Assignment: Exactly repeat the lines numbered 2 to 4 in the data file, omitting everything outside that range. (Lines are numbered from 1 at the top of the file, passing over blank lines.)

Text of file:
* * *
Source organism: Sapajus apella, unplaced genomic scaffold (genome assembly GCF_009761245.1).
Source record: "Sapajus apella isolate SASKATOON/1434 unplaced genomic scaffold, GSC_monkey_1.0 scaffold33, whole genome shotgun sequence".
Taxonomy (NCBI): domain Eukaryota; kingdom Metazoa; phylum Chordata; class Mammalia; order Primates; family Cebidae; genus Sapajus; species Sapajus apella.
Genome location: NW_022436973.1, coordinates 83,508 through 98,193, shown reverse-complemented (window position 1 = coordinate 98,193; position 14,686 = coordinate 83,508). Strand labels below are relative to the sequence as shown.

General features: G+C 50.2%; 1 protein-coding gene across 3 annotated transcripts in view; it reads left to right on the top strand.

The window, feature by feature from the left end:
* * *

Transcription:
Source record: "Sapajus apella isolate SASKATOON/1434 unplaced genomic scaffold, GSC_monkey_1.0 scaffold33, whole genome shotgun sequence".
Taxonomy (NCBI): domain Eukaryota; kingdom Metazoa; phylum Chordata; class Mammalia; order Primates; family Cebidae; genus Sapajus; species Sapajus apella.
Genome location: NW_022436973.1, coordinates 83,508 through 98,193, shown reverse-complemented (window position 1 = coordinate 98,193; position 14,686 = coordinate 83,508). Strand labels below are relative to the sequence as shown.